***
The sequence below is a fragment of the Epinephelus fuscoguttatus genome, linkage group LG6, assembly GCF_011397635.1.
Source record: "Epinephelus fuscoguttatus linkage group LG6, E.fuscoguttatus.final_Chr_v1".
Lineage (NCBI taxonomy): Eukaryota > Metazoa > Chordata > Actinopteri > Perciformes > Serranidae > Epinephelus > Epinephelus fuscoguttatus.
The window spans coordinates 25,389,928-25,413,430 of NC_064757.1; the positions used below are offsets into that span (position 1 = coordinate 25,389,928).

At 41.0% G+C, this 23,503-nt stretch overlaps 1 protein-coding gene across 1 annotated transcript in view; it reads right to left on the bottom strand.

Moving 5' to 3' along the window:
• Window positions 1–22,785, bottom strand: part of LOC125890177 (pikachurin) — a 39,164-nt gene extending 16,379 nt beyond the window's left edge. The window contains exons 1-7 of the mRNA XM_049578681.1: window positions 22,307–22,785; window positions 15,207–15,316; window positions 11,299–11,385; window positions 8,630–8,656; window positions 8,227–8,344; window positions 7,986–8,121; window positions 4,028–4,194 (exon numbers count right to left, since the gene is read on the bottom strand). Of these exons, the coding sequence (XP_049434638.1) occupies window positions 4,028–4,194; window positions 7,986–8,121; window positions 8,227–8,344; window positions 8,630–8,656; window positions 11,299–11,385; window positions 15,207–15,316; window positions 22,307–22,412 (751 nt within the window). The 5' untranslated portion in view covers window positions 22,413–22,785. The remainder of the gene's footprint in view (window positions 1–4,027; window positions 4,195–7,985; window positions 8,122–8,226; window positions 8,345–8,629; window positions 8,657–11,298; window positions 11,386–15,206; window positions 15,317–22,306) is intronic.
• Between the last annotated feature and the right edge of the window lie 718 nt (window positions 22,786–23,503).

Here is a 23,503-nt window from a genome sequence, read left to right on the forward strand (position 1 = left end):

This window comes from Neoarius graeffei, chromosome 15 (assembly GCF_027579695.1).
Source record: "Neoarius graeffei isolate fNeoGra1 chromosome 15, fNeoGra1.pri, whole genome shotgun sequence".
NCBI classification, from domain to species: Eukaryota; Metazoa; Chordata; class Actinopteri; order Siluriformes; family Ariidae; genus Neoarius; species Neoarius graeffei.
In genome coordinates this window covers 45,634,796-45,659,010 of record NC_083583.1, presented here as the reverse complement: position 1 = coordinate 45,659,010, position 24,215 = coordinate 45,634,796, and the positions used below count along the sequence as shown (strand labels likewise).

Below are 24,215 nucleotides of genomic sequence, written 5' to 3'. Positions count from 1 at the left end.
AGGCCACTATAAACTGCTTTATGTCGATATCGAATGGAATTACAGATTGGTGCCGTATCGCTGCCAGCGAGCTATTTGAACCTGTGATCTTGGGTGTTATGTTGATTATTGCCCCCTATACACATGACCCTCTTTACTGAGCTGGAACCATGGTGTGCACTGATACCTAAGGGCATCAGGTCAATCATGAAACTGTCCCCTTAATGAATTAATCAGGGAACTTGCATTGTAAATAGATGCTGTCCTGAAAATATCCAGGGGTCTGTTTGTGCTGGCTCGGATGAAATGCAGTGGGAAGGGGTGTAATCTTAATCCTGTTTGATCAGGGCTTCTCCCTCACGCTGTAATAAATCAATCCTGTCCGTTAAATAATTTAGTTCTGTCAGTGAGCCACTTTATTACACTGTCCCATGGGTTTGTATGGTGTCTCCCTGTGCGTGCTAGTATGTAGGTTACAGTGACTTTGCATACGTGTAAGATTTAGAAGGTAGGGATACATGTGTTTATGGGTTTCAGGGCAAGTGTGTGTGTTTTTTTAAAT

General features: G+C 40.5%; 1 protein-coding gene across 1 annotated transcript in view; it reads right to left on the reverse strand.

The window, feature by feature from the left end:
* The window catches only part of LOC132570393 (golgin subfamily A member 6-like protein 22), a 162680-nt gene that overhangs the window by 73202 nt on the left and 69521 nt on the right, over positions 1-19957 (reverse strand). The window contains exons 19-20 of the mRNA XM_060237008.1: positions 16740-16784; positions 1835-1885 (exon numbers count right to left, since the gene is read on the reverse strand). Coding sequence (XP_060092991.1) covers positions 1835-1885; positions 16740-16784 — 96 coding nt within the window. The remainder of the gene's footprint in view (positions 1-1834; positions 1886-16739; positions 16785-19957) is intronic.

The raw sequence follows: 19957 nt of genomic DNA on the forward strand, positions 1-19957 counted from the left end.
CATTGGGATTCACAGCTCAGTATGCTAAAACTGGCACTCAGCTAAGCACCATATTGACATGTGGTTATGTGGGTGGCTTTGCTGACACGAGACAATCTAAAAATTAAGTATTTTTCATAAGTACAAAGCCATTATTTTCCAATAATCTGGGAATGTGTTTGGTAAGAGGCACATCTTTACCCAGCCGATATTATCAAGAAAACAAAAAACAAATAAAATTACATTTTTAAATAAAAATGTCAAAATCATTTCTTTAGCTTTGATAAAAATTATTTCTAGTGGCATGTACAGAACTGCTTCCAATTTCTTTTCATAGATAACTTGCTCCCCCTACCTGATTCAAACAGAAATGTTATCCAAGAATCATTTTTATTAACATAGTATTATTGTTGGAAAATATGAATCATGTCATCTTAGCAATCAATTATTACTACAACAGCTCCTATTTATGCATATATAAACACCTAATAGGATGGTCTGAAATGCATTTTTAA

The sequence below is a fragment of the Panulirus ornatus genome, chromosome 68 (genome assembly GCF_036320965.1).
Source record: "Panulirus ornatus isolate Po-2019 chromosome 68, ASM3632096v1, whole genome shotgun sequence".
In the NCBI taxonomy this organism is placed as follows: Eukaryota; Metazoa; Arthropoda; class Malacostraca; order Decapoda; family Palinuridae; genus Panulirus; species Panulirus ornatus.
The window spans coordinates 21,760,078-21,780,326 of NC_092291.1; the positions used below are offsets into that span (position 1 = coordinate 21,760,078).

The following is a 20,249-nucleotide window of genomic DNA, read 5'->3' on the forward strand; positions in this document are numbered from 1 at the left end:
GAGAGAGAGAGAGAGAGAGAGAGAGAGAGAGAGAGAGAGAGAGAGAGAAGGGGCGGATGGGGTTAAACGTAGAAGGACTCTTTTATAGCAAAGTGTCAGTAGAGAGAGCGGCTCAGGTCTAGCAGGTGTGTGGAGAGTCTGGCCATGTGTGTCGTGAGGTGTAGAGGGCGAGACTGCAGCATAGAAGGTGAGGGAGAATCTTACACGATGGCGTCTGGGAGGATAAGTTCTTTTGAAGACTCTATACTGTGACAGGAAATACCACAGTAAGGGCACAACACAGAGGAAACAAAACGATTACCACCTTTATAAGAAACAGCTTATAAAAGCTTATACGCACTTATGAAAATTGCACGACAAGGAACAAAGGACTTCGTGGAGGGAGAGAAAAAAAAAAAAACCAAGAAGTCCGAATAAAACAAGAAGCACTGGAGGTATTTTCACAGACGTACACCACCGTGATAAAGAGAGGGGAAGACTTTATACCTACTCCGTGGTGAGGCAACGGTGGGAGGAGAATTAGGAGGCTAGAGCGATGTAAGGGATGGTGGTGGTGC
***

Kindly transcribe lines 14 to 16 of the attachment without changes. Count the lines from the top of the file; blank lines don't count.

Below are 24,215 nucleotides of genomic sequence, written 5' to 3'. Positions count from 1 at the left end.
AGGCCACTATAAACTGCTTTATGTCGATATCGAATGGAATTACAGATTGGTGCCGTATCGCTGCCAGCGAGCTATTTGAACCTGTGATCTTGGGTGTTATGTTGATTATTGCCCCCTATACACATGACCCTCTTTACTGAGCTGGAACCATGGTGTGCACTGATACCTAAGGGCATCAGGTCAATCATGAAACTGTCCCCTTAATGAATTAATCAGGGAACTTGCATTGTAAATAGATGCTGTCCTGAAAATATCCAGGGGTCTGTTTGTGCTGGCTCGGATGAAATGCAGTGGGAAGGGGTGTAATCTTAATCCTGTTTGATCAGGGCTTCTCCCTCACGCTGTAATAAATCAATCCTGTCCGTTAAATAATTTAGTTCTGTCAGTGAGCCACTTTATTACACTGTCCCATGGGTTTGTATGGTGTCTCCCTGTGCGTGCTAGTATGTAGGTTACAGTGACTTTGCATACGTGTAAGATTTAGAAGGTAGGGATACATGTGTTTATGGGTTTCAGGGCAAGTGTGTGTGTTTTTTTAAAT

General features: G+C 40.5%; 1 protein-coding gene across 1 annotated transcript in view; it reads right to left on the reverse strand.